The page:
Sport is a theatre of dreams. Sport is joy, disappointment, excitement, entertainment and drama all wrapped up in one. Sport is a part of who we are as people and is embedded in all cultures around the world.

But, if you think about it, we don’t watch sport, we watch athletes.

Who can forget Usain Bolt anchoring the Jamaican 4 x 100m relay in Rio to give him the triple triple. Or Michael Phelps beating Milorad Cavic by 0.01s in the 100m Butterfly to keep his historic 8 Olympic gold medal haul intact in Beijing. Or Naomi Osaka defeating tennis great Serena Williams at the US Open in 2018 to become the first Japanese player ever to win a singles Grand Slam title.

Sport is a multi-billion dollar industry, but when it comes down to it, without the athlete there is no industry. They show case both humanities rich diversity as well as our similarities. They are the brave ones, living out their dreams in the very public eye, vulnerably putting themselves in a position to succeed or lose in front of a global audience – and we all love watching it as it unfolds.

 Power of the Collective

Athletes, and their stories, have a power all of their own; and when harnessed, can change the course of history. Take tennis: Billie Jean King and the original 9 changed the tennis world when, as players, they banded together to create the Women’s Tennis Association and tirelessly fought for gender equality in the sport. Nowadays, if there is a female athlete in the list of top earners, you can almost guarantee she is a tennis player. Also, in 1973 the then often pushed aside professionals brought the tennis powers that be to their knees when the top ranked players stood together after the banning of Nickola Pilic, walking out of Wimbledon en masse in protest against his unfair treatment. Those in charge of the sport were forced to recognise the power of the professional; “A no-name-filled draw in the face of a boycott scared the daylights out of them (the Grand Slam hosts). The players didn’t need the Grand Slams or the Davis Cup as much as those events needed them…without the stars and the eyeballs and investments they generated, the Grand Slams were dead” writes Matthew Futterman.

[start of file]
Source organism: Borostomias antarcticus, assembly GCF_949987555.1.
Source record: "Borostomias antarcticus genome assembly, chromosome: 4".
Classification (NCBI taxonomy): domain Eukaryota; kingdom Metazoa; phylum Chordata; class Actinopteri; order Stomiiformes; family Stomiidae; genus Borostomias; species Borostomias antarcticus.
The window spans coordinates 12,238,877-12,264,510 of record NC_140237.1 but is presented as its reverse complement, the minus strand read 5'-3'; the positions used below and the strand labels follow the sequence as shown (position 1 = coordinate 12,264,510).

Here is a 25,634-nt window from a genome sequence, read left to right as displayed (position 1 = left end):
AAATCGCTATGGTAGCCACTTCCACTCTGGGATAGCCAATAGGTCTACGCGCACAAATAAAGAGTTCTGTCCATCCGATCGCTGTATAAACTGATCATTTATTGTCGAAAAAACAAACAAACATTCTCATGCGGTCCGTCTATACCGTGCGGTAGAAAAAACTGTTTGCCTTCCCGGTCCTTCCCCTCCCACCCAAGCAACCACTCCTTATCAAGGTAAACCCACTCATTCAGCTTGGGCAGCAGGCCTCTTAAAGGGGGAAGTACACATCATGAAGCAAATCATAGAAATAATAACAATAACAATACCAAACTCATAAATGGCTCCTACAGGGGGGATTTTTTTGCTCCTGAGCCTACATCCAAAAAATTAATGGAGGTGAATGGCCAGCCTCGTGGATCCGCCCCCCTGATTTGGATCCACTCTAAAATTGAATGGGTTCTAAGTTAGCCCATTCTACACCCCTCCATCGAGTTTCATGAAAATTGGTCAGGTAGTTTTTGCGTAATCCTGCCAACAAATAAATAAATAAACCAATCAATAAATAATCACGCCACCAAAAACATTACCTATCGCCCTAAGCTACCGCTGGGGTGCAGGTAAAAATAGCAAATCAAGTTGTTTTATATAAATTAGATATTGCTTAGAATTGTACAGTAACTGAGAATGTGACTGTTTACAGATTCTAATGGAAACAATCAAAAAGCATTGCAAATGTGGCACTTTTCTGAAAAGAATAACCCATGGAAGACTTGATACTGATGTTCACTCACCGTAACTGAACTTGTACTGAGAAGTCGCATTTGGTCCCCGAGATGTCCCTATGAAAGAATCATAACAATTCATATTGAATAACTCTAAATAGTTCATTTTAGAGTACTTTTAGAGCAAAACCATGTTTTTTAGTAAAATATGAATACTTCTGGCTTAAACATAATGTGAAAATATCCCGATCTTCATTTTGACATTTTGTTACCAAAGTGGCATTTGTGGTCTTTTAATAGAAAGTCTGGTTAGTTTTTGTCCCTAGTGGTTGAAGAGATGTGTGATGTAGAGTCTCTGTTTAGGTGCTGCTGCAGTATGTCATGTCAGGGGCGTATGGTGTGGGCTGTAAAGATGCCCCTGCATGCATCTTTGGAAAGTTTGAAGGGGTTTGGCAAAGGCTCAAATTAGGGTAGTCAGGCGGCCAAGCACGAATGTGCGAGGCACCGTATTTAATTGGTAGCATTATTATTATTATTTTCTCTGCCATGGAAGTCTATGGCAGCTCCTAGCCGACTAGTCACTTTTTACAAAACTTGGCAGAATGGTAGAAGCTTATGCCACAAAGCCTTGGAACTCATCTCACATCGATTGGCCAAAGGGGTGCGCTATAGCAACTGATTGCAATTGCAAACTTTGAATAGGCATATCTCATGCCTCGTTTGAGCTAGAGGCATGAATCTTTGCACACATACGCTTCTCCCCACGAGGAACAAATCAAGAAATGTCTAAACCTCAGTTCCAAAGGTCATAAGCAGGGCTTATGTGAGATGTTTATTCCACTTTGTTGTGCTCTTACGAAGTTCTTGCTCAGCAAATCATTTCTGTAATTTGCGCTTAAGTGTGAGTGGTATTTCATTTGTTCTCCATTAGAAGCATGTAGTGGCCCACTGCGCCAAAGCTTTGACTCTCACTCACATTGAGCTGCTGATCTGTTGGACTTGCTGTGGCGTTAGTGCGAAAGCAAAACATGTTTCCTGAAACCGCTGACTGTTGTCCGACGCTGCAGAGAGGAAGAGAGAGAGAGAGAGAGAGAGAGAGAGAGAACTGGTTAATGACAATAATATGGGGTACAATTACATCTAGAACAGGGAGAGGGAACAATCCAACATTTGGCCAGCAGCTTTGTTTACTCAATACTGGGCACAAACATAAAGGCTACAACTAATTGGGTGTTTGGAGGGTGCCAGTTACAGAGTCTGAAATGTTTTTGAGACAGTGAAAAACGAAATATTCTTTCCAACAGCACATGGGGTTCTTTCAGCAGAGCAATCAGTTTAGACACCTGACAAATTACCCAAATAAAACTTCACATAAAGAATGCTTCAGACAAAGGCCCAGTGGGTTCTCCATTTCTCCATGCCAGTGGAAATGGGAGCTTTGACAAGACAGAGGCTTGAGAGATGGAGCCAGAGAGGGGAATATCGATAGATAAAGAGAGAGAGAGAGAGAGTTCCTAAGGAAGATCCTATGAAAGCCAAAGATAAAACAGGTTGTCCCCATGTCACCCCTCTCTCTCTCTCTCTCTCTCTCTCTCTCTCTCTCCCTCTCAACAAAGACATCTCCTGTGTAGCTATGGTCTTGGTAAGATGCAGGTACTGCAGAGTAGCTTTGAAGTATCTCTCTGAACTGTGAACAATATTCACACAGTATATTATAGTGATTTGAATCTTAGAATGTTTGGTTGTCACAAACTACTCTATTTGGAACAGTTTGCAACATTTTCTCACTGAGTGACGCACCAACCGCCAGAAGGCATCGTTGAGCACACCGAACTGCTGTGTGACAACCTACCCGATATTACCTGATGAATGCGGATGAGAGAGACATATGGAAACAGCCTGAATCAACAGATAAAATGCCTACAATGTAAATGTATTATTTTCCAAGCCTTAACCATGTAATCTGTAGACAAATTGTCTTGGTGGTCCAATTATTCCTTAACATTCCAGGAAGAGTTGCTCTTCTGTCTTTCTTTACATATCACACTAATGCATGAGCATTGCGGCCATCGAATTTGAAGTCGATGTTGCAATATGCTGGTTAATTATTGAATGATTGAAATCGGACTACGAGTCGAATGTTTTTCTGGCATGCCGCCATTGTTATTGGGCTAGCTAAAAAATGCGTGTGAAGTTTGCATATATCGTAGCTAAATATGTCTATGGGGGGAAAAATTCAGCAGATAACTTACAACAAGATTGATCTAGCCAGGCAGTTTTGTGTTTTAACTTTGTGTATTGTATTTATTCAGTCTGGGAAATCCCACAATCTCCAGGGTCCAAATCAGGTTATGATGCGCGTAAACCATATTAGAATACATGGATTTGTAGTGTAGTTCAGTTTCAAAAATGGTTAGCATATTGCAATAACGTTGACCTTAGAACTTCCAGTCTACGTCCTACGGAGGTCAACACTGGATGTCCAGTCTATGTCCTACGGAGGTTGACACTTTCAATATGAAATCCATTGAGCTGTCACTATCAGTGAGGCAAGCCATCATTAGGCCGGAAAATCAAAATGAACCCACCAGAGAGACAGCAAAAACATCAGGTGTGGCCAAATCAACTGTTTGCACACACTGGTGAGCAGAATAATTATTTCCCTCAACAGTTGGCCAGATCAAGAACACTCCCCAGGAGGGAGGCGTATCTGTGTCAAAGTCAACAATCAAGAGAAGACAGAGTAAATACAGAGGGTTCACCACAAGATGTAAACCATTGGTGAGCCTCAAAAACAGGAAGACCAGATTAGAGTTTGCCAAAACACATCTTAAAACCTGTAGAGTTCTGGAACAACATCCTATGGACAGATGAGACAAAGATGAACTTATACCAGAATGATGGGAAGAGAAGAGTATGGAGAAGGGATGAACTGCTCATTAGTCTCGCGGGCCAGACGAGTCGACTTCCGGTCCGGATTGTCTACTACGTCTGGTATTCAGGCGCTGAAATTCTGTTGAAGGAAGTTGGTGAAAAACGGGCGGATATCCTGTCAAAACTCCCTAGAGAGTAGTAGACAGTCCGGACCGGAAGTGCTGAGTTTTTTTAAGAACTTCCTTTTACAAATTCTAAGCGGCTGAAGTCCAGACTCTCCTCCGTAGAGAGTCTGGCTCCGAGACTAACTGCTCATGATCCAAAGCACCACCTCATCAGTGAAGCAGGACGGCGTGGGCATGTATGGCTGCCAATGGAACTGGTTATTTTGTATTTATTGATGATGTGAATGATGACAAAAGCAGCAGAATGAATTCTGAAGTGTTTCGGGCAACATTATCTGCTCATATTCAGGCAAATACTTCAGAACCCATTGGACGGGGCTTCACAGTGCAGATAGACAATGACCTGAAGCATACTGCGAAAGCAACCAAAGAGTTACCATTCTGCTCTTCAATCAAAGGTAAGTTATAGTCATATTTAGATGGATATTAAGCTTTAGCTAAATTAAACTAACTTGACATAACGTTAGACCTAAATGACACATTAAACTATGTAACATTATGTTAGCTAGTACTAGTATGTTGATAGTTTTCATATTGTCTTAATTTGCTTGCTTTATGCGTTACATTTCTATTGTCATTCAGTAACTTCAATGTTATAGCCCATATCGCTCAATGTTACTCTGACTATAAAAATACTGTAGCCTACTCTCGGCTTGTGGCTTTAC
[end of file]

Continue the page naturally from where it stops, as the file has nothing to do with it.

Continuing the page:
Then there is surfing. It took a handful of renegade surfers from South Africa and Australia back in 1975/76 to change surf culture.  Led by Shaun Tomson, Rabbit Bartholomew, Mark Richards, Ian Cairns and Peter Townsend, they ventured into the hallowed surf of Hawaii and shook up the surfing world by creating a professional surfing league, which ultimately legitimized surfing as a career choice and turned it into a multi-billion-dollar industry, and global culture.

Back in 1916 Golf also took a new turn in the US when professional golfers, often treated like second-class citizens by clubs at the time (some pro’s even not allowed into the Country Club’s change rooms), realised they had more power when they worked together. Lead by Tom McNamara and businessman Rodman Wanamaker, the Professional Golfers Association of America (PGA) was formed, giving players more say in events and decisions that affected them, and paving the way for greater revenue opportunities.  

Fast forward to 2021 the gains made in tennis, surfing and golf in terms of revenue, global exposure and publicity has been phenomenal. As individual sports, the athletes are ‘independent contractors’ touring the world, entertaining all of us and making an income along the way (often a very handsome income indeed). But, with the growth of these sports, somehow the athletes have seemingly sipped down the hierarchy of importance when it comes to decision making, and what united them initially – their collective voice and bargaining power – has been diminished.

Although many federations and associations have player representatives, there is a growing need to re-group and have the voice of, and interests of the athletes, re-established. There are calls in golf for the need of a players union, surfing is trying to create a professional surfing association, and in tennis Novak Djokovic recently left the ATP Players Council to form the Professional Tennis Players Association, and while Roger Federer and Rafael Nadal decline to join, Djokovic was undaunted saying “This has been an idea for 20 years….There is a problem, because there is a monopoly and a system that government for decades. When people are in ruling positions then it is not in their interest to change. I did not participate in founding the organization to oppose anyone. The goal is to represent the rights of tennis players.”